On a global level, Saudi Arabia has always been seen as a close ally to the United States, but the September 11 attacks in 2001 in the United States came to complicate relations. Saudi Arabia opposed the US-led occupation of Iraq in 2003 and remains critical of US support for Israel. The threat from groups associated with al-Qaeda is occasionally mentioned. In 2009 and 2010, at least 200 militant al-Qaeda supporters were arrested. However, this does not interfere with the arms dealings with the United States, which in 2010 confirmed a new agreement on the sale of military equipment for 60 billion US dollars to Saudi Arabia, which was the largest single business conducted by the US arms industry to date.

In recent years, Saudi Arabia has widened and deepened its cooperation with the Russian Federation, India and China.

The Arab Spring has affected Saudi Arabia in several ways. In early 2011, King Abdullah made the decision to increase welfare policy initiatives in the country. Saudi Arabia sent troops to Bahrain in 2011 to help the regime there to regain control. Within the GCC there is mutual defense and security policy cooperation, which Bahrain could rely on. However, the Saudi intervention in the Bahrain conflict sparked protests from mainly Saudi Shi'ites in the eastern province. Protests in the eastern province erupted again in 2012 demanding the release of a Shiite religious leader. In the conflict between the Syrian Assad regime and the Sunni Muslim Syrian rebel forces, Saudi Arabia's support for the rebel forces has been significant.

Judiciary

The basis of the legal system in Saudi Arabia is Islamic law, more specifically, the Han Balitic School of Law. However, the country also has extensive modern legislation, not least in the area of commercial law. The judiciary consists mainly of Islamic sharia courts (compare Islamic law), supplemented by a number of specialized courts for commercial purposes. The death penalty is punished for some serious crimes.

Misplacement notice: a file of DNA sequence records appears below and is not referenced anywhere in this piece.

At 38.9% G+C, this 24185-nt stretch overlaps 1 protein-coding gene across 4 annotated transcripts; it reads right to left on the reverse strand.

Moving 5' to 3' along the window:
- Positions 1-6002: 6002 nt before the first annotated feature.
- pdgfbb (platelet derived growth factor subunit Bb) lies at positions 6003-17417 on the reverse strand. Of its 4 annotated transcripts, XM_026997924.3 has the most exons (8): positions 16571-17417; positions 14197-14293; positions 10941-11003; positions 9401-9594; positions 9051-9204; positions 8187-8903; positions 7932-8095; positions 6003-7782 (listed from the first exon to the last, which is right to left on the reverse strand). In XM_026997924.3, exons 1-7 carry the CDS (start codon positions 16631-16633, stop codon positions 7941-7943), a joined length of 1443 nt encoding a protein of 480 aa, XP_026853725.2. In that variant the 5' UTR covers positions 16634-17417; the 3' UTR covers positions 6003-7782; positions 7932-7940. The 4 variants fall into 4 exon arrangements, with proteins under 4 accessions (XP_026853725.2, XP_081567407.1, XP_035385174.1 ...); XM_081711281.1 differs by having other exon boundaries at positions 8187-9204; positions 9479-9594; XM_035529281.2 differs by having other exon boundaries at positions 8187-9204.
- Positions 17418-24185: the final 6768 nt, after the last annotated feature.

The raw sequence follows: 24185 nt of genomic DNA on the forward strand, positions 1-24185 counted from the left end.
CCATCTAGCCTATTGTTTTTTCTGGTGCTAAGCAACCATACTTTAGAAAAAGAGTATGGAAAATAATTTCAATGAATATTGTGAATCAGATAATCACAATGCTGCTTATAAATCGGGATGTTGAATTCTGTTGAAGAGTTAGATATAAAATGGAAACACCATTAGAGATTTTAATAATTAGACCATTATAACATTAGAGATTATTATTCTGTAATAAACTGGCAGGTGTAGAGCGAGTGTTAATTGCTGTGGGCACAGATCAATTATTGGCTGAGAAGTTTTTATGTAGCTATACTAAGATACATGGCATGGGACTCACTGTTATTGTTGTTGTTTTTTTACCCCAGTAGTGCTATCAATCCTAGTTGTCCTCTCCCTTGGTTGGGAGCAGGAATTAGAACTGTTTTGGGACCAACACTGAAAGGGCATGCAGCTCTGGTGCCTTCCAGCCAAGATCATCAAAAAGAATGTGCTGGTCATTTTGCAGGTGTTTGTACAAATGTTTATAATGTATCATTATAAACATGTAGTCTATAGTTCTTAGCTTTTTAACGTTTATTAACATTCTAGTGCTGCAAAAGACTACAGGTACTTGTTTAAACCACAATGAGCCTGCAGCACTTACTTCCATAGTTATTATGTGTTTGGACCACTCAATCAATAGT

Human Rights

In recent years, the Saudi state has shown no relief in its authoritarian stance and intolerance of dissent. Peaceful demonstrations are often met with violence and arbitrary detention as well as inadequate trials are the norm. The authorities also continue to suppress the protection of women and guest workers.

According to Human Rights Watch, the number of lawsuits against human rights defenders is steadily increasing, requiring reform of the justice system as a result of the country's lack of respect for human rights.

Guest-working migrants make up half the workforce in administration and service occupations in the country. Many are subjected to abuse and exploitation. In some cases, their relationship can be described as slave-like. Their rights are heavily circumscribed and employers often abuse their position towards this group. Many immigrant domestic workers face the death penalty after barely accessing legal advice or translators during court hearings.

The authorities have a strong influence over the newspaper editorials and the state approves the new editor-in-chief and can dismiss them. Blogs, internet cafes and social media are constantly monitored. According to Reporters Without Borders, over 400,000 web pages are blocked and in the 2015 Press Freedom Index, Saudi Arabia is ranked 164 out of 180 countries.

Neither political parties, trade unions nor opposition groups are allowed.

Although the country has ratified the Convention on the Elimination of All Forms of Discrimination Against Women, it is not complied with when it contrasts with the interpretation of Sharia in Saudi Arabia. Girls and women are prohibited from traveling, working, going to hospital or undergoing certain medical procedures without the permission of their male guardians, and in court a woman's testimony weighs half as heavy as a man's. The Morality Police monitor women's strict dress code and women were not allowed to drive a car until 2018.

Domestic violence is common and not prohibited by law. However, in December 2015, women were allowed for the first time to participate both as candidates and voters in local elections. More than 2,100 representatives in local councils would be elected, and the election resulted in about 20 female candidates being voted in.

Interns in prisons, including children, are subject to systematic violations and are often denied the right to a fair trial. Arbitrary arrests, torture and mistreatment are common, and Saudi judges routinely convict prosecution. Cross amputation, that is, amputation of the right hand and left foot, also occurs as punishment in robbery and theft. Other offenses that may result in corporal punishment are theft, drug possession, homosexual acts and rape.

The death penalty can be imposed in accordance with the country's sharia laws for, among other things, murder, rape, drug-related crimes and witchcraft. Children convicted of crimes can receive a death penalty when they turn eighteen. There have also been reports of children found illegally in the country who have been deported to conflicting countries such as Yemen and Somalia.

Heads of State

Kings

1932-53 Ibn Saud
1953-64 Saud
1964-75 Faysal
1975-82 Khalid
1982-2005 Fahd
2005-15 Abdullah
2015- Salman